The Reality of Why Higher Education is So Expensive

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college debt

By Michael Becker

You hear it all the time.  There’s a crisis in higher education.  It’s too expensive.  Kids are graduating so deep in debt with college loans that they can’t qualify for a mortgage.  Heck, they can’t find a job so they can move out of mom & dad’s basement.  One thing you never hear is any discussion about cost control.

Here are some basic facts about higher education.

Growth of administration.

Using 1997 as a starting point, there are 27% more faculty today.  State funding is about 18% higher.  The cost to students is up more than double, about 210%.  Obviously, cost of faculty isn’t driving tuition, what is?

Administration.  Administrators are up two and one-half times, 254%.

There are other factors as well.  In a cost control measure, the faculty structure has changed dramatically over 20 years.  Universities are moving away from full time faculty and hiring more and more adjuncts.  The benefit for the administration is that they pay adjuncts by the class, and because they are part-time contractors, they get no benefits.

There are some full time professors, however.  For instance, there’s Robert Reich.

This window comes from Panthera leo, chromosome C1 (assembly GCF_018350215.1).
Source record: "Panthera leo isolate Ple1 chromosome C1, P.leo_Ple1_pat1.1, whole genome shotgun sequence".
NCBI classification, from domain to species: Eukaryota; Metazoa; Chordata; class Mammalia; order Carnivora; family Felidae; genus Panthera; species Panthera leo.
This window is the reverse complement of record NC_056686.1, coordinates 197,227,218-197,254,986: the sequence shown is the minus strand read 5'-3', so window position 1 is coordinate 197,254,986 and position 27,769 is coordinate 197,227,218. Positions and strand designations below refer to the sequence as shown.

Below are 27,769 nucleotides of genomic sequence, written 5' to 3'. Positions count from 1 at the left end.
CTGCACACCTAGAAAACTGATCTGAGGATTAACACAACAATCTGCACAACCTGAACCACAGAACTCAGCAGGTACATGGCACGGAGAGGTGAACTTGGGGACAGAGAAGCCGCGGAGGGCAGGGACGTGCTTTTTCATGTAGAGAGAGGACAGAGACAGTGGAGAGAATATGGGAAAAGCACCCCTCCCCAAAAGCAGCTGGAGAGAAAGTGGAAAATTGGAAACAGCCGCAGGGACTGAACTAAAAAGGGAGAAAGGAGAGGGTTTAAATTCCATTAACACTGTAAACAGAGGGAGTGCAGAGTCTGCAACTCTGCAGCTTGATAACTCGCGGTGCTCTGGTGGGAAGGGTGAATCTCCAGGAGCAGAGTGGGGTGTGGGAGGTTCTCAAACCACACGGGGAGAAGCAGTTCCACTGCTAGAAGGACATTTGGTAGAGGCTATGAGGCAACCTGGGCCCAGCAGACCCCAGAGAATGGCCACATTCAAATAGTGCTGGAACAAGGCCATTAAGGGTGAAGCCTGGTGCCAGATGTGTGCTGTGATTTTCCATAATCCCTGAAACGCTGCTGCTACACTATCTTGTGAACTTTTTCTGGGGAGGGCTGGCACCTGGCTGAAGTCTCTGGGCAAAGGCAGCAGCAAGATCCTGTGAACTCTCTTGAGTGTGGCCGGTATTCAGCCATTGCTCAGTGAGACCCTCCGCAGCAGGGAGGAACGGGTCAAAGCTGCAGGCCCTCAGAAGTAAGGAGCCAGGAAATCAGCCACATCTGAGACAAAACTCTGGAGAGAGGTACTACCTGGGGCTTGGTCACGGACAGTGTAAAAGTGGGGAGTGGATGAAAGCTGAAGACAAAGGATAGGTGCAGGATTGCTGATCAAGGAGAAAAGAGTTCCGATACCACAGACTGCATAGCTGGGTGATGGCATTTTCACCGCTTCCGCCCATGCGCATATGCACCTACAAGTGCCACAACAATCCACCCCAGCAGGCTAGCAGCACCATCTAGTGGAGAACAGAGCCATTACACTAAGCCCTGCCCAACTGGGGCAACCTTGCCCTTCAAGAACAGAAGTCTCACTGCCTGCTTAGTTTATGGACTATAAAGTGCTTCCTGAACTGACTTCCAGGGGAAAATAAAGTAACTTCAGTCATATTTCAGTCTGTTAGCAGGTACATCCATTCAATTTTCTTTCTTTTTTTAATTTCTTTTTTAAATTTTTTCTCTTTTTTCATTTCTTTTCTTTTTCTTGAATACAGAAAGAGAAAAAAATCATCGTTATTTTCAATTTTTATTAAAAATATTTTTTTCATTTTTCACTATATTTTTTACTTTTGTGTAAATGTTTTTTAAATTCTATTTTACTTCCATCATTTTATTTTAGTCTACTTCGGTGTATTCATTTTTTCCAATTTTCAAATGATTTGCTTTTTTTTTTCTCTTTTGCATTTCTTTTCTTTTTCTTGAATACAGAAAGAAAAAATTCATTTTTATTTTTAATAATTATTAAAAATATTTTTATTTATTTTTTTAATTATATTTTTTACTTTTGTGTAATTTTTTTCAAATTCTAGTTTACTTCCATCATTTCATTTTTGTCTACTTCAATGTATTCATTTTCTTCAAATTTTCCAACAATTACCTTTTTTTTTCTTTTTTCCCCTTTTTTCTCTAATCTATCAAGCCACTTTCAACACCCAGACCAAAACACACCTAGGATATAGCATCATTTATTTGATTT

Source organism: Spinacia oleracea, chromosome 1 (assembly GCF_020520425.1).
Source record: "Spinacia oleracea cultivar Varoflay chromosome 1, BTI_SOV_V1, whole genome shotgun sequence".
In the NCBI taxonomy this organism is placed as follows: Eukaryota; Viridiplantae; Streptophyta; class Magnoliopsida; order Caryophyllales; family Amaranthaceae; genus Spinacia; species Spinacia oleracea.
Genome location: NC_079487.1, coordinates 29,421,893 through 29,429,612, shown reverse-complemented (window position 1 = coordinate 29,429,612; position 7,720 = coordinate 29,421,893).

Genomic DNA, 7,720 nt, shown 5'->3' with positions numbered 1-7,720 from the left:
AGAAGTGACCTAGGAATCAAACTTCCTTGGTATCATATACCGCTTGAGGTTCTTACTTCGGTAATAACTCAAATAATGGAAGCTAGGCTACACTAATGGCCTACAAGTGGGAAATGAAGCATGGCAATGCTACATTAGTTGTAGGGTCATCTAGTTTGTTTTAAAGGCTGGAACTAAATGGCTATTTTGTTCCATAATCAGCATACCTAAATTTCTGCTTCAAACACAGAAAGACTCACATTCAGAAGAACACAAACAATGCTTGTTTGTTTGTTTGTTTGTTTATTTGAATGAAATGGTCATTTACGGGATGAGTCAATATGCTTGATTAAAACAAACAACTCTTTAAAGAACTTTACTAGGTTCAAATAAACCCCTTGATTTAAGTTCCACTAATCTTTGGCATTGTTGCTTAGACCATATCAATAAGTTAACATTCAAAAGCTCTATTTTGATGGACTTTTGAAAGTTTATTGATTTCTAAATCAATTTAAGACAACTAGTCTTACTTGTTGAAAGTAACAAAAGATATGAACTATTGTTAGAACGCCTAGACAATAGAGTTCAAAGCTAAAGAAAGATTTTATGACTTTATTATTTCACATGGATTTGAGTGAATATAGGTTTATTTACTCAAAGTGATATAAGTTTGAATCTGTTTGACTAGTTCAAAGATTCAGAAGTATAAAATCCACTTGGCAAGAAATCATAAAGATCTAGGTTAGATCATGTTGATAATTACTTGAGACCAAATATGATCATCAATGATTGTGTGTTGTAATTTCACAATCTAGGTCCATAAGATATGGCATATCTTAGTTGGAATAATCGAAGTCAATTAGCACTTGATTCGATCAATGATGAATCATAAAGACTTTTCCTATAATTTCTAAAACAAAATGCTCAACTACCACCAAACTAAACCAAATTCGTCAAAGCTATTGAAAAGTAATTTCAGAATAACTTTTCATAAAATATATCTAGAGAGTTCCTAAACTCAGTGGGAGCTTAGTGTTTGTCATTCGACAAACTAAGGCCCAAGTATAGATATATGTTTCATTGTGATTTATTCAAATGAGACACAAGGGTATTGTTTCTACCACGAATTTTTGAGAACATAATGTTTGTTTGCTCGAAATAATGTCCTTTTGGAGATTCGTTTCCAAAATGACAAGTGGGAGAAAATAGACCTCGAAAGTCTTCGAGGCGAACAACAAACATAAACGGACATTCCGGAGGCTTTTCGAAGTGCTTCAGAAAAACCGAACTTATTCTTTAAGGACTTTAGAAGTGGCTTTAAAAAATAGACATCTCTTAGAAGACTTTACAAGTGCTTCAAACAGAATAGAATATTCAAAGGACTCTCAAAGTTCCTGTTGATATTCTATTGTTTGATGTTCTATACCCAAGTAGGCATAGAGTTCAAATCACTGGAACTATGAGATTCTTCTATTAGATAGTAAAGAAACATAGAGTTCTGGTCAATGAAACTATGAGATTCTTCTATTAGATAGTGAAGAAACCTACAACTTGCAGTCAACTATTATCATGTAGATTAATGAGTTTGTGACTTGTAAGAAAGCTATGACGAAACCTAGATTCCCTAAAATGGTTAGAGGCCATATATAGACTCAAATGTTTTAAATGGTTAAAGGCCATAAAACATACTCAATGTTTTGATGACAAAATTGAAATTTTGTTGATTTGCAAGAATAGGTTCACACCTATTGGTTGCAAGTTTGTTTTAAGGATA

Robert Reich, who served as U.S. secretary of labor for four years under Bill Clinton, is currently a public policy professor at the University of California, Berkeley.

So far so good.  Reich is not on welfare.  The problem?

The ultra-progressive economist — inasmuch as a mere law school graduate can be an economist — raked in an impressive income of $242,613 from the taxpayer-funded school in 2013, according to

For that sweet salary of $20,217 per month, Reich is slated to teach exactly one course this fall.

We’re pretty sure he’s got the University of California health plan too.

Since Reich is a hard core Democrat, you’d think we could find some evidence of hypocrisy along the way.  You’d be right.

In a Facebook post dated June 29, Reich heralded “gay pride parades and same-sex marriage victories” but warned that “public morality” — “what happens in boardrooms among corporate executives” — remains a grave problem.

“The moral crisis of our age has nothing to do with gay marriage or abortion,” Reich recently wrote. “[I]t’s insider trading, obscene CEO pay, wage theft from ordinary workers, Wall Street’s continued gambling addiction, corporate payoffs to friendly politicians, and the billionaire takeover of our democracy.”

Frankly Mr. Reich, we’re significantly more concerned about the crony governmentism that sees people who have served in high office move seamlessly to public universities and get deals not available to your average PhD schmuck.  Or even your exceptional PhD schmuck for that matter.

We’re fond of Glenn Reynolds’ (the Instapundit) proposal for “public servants” who move to the private or university sector. His premise is that they’re moving to jobs solely because of their government employment at high levels and there is an unspoken quid pro quo involved.  He’d like to see them taxed at 75% for all the salary over their last government paycheck.

We’re not fond of taxes, but we’re fond of this one.

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